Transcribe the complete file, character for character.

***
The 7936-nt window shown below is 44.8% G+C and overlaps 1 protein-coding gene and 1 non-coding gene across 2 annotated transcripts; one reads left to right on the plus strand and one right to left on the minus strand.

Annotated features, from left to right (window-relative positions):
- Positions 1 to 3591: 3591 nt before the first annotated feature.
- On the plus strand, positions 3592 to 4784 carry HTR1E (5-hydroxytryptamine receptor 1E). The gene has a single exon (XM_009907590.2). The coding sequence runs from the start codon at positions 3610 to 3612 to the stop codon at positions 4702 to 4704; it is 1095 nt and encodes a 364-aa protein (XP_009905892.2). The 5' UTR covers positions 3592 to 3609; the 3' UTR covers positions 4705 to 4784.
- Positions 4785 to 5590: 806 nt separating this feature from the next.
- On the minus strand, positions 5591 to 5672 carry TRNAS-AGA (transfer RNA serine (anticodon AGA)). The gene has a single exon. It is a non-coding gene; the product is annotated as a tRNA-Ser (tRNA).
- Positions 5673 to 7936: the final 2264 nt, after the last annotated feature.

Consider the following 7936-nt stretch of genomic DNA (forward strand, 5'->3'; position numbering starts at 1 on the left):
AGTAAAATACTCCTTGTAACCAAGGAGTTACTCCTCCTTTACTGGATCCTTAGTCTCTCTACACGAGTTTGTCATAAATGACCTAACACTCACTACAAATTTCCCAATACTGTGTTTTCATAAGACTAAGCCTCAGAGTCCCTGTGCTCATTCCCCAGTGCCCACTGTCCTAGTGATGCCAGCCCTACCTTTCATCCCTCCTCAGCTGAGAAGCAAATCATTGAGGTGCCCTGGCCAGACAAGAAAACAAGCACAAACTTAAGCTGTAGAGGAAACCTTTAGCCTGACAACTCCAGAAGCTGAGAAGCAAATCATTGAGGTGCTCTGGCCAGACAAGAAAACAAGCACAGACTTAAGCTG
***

The 7936-nt window shown below is 44.8% G+C and overlaps 1 protein-coding gene and 1 non-coding gene across 2 annotated transcripts; one reads left to right on the plus strand and one right to left on the minus strand.

Annotated features, from left to right (window-relative positions):
- Positions 1 to 3591: 3591 nt before the first annotated feature.
- On the plus strand, positions 3592 to 4784 carry HTR1E (5-hydroxytryptamine receptor 1E). The gene has a single exon (XM_009907590.2). The coding sequence runs from the start codon at positions 3610 to 3612 to the stop codon at positions 4702 to 4704; it is 1095 nt and encodes a 364-aa protein (XP_009905892.2). The 5' UTR covers positions 3592 to 3609; the 3' UTR covers positions 4705 to 4784.
- Positions 4785 to 5590: 806 nt separating this feature from the next.
- On the minus strand, positions 5591 to 5672 carry TRNAS-AGA (transfer RNA serine (anticodon AGA)). The gene has a single exon. It is a non-coding gene; the product is annotated as a tRNA-Ser (tRNA).
- Positions 5673 to 7936: the final 2264 nt, after the last annotated feature.

Consider the following 7936-nt stretch of genomic DNA (forward strand, 5'->3'; position numbering starts at 1 on the left):
AGTAAAATACTCCTTGTAACCAAGGAGTTACTCCTCCTTTACTGGATCCTTAGTCTCTCTACACGAGTTTGTCATAAATGACCTAACACTCACTACAAATTTCCCAATACTGTGTTTTCATAAGACTAAGCCTCAGAGTCCCTGTGCTCATTCCCCAGTGCCCACTGTCCTAGTGATGCCAGCCCTACCTTTCATCCCTCCTCAGCTGAGAAGCAAATCATTGAGGTGCCCTGGCCAGACAAGAAAACAAGCACAAACTTAAGCTGTAGAGGAAACCTTTAGCCTGACAACTCCAGAAGCTGAGAAGCAAATCATTGAGGTGCTCTGGCCAGACAAGAAAACAAGCACAGACTTAAGCTG